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Questions about Retro/Grade

Posted: Tue Oct 29, 2013 1:38 pm
by macaca
Hi Matt et al.,

I'm still working on my followup thread "The Physics of Retro/Grade" which I hope will help start some discussions on gameplay elements and other details players observed and/or appreciated within the game. In the meantime, however, i was hoping this thread might be a good place for us Retro/Grade fans to ask you some general questions about the game we can't figure out on our own.

I myself am quite curious about how you calculated the unique "high score" that players start each level with. One thing I love about this element (aside from it's relevance to the game's plot) is that it creates a score benchmark for players to work toward, which is quite a unique element for games that focus on maximizing scoring. Since the point totals you start out with on "Tough" and "X-Treme" are exponentially higher than on "Beginner" and "Casual" levels, this element also makes it clear how much more your success at higher difficulty levels proportionally impacts your overall "campaign score." Each level's starting score effectively operates like a raw materials mining resource in a RTS game, telling you how many potential points there are available to "extract" in that level towards your campaign scoring total.

Anyway, I recently was able to finally get the X-Treme Astro Admiral rank for the level "All Your Bass are Belong to Us" and was surprised to see that my "Low Score" still numbered well into the millions. Clearly I could have used the overthruster powerups in locations populated with a greater concentration of shots, but I wonder did you actually calculate the ideal locations to use the overthrusters for maximum scoring? That is, is it theoretically possible to score exactly "zero" on every level, and is it at the same time theoretically impossible to attain a negative score (excluding some of the powerup-heavy challenge levels, of course)?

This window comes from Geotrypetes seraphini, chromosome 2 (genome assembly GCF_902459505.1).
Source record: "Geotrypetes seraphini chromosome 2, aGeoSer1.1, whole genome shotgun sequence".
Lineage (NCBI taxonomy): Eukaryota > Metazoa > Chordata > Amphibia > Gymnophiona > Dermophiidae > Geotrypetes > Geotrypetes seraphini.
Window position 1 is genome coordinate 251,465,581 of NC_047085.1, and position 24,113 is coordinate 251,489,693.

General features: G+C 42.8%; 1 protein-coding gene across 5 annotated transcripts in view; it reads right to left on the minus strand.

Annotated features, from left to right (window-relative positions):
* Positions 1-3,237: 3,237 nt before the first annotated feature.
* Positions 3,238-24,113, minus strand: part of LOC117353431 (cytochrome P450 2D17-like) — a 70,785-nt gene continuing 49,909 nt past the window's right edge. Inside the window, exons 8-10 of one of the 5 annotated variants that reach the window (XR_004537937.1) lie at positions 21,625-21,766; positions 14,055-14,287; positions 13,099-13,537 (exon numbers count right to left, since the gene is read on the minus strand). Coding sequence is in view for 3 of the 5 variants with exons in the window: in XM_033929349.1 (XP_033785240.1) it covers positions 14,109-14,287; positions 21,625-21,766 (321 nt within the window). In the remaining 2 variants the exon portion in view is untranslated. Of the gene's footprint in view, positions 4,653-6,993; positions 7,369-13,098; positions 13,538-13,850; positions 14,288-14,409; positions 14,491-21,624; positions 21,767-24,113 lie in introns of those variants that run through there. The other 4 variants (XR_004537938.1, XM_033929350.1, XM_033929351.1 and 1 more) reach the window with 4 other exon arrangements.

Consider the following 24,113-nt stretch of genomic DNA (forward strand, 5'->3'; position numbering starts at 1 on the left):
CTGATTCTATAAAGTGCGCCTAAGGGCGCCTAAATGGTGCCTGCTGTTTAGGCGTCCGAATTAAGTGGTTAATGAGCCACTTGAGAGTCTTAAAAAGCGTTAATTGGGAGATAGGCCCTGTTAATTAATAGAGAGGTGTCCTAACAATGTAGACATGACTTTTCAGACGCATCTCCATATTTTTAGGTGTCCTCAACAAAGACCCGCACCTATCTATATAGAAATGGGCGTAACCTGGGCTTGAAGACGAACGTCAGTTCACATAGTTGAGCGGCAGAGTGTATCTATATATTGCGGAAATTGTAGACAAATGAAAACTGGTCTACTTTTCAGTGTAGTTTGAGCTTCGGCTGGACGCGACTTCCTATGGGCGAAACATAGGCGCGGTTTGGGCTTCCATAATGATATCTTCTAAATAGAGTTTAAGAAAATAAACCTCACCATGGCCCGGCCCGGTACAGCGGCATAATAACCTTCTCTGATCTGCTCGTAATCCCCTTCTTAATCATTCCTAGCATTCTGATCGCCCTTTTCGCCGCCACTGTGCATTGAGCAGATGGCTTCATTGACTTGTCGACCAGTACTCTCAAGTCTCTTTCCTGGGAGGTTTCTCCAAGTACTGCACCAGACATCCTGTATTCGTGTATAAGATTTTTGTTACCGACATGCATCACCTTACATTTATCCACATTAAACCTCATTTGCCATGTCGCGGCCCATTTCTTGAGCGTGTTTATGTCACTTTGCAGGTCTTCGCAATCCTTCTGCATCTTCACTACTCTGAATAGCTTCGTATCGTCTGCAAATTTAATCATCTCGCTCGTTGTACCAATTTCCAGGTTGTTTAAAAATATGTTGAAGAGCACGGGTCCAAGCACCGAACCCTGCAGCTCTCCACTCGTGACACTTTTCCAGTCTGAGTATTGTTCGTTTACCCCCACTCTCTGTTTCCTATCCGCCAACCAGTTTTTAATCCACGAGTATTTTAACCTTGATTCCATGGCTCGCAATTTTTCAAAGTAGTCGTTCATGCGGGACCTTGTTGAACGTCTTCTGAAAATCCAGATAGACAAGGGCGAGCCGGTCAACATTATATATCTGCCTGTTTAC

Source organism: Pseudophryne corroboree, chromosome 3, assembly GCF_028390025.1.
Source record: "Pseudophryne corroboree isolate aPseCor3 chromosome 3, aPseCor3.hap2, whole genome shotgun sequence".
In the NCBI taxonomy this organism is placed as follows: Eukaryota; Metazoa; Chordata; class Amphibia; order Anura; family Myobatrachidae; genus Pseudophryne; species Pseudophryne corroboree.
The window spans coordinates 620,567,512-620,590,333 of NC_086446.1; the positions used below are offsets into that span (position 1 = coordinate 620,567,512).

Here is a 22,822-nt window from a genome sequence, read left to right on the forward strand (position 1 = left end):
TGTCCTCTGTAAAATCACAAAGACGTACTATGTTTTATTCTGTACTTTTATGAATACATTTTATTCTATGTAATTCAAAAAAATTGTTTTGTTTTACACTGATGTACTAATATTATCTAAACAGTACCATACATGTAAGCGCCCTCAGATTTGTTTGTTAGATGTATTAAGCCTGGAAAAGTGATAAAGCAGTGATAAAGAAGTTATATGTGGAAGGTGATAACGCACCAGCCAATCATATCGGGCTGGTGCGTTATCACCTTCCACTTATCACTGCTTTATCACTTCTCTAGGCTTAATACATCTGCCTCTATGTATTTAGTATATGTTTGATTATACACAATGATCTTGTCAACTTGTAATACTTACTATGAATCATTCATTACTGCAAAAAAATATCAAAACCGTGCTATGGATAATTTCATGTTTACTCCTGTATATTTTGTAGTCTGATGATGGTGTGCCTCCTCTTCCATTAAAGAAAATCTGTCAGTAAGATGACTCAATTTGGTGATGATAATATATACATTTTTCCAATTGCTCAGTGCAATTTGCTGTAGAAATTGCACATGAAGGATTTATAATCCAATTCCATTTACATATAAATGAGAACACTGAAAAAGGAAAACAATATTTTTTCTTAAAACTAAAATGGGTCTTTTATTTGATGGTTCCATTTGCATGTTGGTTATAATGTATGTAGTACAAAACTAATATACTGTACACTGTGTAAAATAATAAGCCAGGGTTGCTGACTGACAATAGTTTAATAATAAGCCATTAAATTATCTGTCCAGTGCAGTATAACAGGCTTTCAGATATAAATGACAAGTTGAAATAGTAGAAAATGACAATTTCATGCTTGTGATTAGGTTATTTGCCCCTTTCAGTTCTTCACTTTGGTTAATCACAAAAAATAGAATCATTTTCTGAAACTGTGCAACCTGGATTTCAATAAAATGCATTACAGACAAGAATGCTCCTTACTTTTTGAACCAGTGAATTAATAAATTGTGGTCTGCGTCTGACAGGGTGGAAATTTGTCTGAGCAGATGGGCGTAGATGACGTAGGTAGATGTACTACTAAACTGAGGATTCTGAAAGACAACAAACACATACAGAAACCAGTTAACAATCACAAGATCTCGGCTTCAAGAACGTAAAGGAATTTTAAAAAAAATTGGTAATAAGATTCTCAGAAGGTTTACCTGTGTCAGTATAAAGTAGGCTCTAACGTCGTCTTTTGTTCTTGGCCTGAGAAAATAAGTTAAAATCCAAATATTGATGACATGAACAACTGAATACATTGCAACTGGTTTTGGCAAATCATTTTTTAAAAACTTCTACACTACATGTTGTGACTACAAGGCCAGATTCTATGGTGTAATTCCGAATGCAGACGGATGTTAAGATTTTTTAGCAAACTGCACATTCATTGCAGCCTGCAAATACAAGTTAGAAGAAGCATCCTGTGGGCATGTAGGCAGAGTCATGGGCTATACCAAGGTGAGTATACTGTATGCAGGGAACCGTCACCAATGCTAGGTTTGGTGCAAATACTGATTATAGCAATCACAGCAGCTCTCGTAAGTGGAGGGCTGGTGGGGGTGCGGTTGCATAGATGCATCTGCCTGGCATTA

One more scoring question that's a bit more personal: in the spirit of some friendly competition, do you mind sharing with us what your gamer ID is on PSN and/or Steam and perhaps some of the game's other developers willing to reveal theirs? For any takers, my ID on both platforms is "QuestNemestrina". (See you guys on the leaderboards!)

Re: Questions about Retro/Grade

Posted: Tue Oct 29, 2013 5:43 pm
by matt
I created a program that uses all the rules of the game, brute forces the optimal positions to use the overthusters in order to get a score of 0.

The way the scoring works is actually a bit complicated. In order to ensure everyone CAN get a score of 0, the powerups have to spawn at the same time for everyone assuming a perfect playthough. The times that the scores are applied have to be deterministic. Otherwise, you can actually get a better score by being earlier or late. We also have a dynamic difficulty adjustment system to help out players who are struggling, but I assume that if you are getting perfects, you will be at the maximum difficulty.

Because of all this, the scoring will be the same for everyone. Each level has 5 overthrusters, and you have to use them when your multiplier is 20x and there are the most scoring events. Mash segments or segments with lots of player shots are the best.

I believe on PS3 on at least some of the newb levels, people have gotten a score of 0. Honestly, I don't check the scoreboard anymore because just running the game makes me sad. If there are a lot of 0s on Steam, I suspect it is due to cheating. It is basically impossible to prevent cheating with steam scoreboards.

Re: Questions about Retro/Grade

Posted: Wed Oct 30, 2013 12:55 pm
by macaca
Hi Matt, Thanks for answering my question. I noticed during my Astro Admiral runs that the overthrusters (and other powerups) always came at the same time, so I figured you used an optimum scoring algorithm to calculate starting scores similar to what you described, but I wasn't sure. It certainly confirms the practical value of the reverse-scoring mechanic as a way to give the player a tangible goal on each level to shoot for (no pun intended). I think this may be the only rhythm or shooting game I've played that lets you know from the very beginning exactly what the most points that are achievable on each level are, which is a pretty useful gameplay innovation (for both genres) that I hope other developers of arcade-style games borrow in the future.